? Type of Insulation to Use with Asbestos shingling

chipster_2007July 20, 2008

I want to have my home insulated but do not know what type of insulation to use in the walls? If I use cellulose, will i be creating a potential problem due to the asbestos shingling that is on the outside? Some installers say they can double pak or maximize the amount of cellulose blown into the walls so that it will act as an air barrier. Is there any truth to this or are they full of hot air. Need to make my decision soon. What about cellulose in the attic vs. fiberglass batts. Which are better? Winter's just around the corner? Any help greatly appreciated. BTW, I live in MA and it gets pretty cold up here.

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In the attic, I would go with cellulose. Loose fill FG under cold conditions develops convection currents within the insulation that can reduce its effective R value by half. See this ORNL test of loose fill cells and FG:

For doing walls, there is a practice with cellulose that most installers call dense packing. This is real and beneficial. They put the insulation in at a somewhat higher density which makes it fill better and eliminates any possibility of settling over time.
Cellulose does offer some resistance to air flow (more so that other loose fills, but not as much as foam in place), but not sure what the issue with asbestos siding would be?

Before adding more loose fill to the attic, you should seal up any penetrations from below (wires, plumbing, light fixtures, ...) -- this is a major heat loss on most homes.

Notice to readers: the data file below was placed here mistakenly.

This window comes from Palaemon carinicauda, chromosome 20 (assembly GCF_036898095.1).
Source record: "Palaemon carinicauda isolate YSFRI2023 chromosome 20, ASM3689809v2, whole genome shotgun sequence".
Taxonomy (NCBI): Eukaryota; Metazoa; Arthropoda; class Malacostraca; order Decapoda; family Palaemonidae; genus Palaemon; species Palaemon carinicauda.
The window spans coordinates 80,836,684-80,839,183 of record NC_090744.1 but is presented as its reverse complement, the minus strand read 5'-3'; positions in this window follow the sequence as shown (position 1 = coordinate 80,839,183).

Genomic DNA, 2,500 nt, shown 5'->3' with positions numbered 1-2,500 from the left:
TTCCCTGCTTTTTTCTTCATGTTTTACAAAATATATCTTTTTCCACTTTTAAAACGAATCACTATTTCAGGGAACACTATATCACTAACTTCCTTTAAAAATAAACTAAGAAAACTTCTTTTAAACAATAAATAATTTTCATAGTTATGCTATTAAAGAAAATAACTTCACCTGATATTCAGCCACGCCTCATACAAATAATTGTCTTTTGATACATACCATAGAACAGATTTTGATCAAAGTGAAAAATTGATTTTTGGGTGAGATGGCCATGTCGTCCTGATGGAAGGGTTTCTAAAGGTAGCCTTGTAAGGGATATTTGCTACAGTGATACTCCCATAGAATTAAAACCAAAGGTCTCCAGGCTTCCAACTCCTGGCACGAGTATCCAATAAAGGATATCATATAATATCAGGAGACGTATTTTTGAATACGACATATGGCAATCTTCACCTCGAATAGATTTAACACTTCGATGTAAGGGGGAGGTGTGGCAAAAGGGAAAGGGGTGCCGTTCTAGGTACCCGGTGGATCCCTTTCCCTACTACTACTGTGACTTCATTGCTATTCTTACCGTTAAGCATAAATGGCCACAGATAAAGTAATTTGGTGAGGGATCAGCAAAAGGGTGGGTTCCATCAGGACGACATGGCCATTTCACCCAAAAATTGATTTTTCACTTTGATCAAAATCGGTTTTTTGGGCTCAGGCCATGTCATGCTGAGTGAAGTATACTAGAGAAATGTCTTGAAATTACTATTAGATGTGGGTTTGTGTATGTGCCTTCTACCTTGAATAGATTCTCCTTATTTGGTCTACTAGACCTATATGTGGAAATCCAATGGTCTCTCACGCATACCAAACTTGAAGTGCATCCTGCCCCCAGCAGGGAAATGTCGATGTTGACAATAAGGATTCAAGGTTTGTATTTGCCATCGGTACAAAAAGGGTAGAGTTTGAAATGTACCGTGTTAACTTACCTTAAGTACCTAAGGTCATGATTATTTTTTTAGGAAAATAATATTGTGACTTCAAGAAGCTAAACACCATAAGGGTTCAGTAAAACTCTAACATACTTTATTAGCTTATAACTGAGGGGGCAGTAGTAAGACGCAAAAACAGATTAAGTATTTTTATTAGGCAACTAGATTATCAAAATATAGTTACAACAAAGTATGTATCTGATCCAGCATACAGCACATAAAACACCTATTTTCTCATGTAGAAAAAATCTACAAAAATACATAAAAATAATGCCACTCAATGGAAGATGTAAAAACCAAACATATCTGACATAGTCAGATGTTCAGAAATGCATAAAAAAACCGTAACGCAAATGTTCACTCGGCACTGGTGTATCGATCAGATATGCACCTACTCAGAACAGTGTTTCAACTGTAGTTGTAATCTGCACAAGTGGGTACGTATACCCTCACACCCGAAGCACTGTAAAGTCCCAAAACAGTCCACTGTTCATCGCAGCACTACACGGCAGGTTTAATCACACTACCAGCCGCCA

And, if you have ducts running through the attic, seal all the joints with duct mastic, and insulate the ducts if they are not already. These things are a lot harder to do after you add a couple feet of loose fill :)

Great book on insulating: "Insulate and Weatherize", Harley.


Here is a link that might be useful: Loose fill insulation

    Bookmark   July 21, 2008 at 10:11PM
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Asbestos siding can't be drilled to allow for the insulation to be blown into the wall cavities in the typical fashion such as wood siding or shingles. The shingles need to be carefully removed so that they are not damaged, cracked or broken.

An option might be to have the insulation installed from the inside through the drywall, especially if interior renovations are planned.

    Bookmark   July 22, 2008 at 9:07PM
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Asbestos shingles are a big problem. Since no one can guarantee they won't break, I need to be prepared. Is there any particular way of removing them that would minimize the breakage? I am really hesitating to insulate given the liklihood that some will break. I know there are replacement shingles out there, fiber cement, but don't know where to get or how to paint to get color as close to what is there. Any suggestions appreciated.

    Bookmark   July 30, 2008 at 1:15AM
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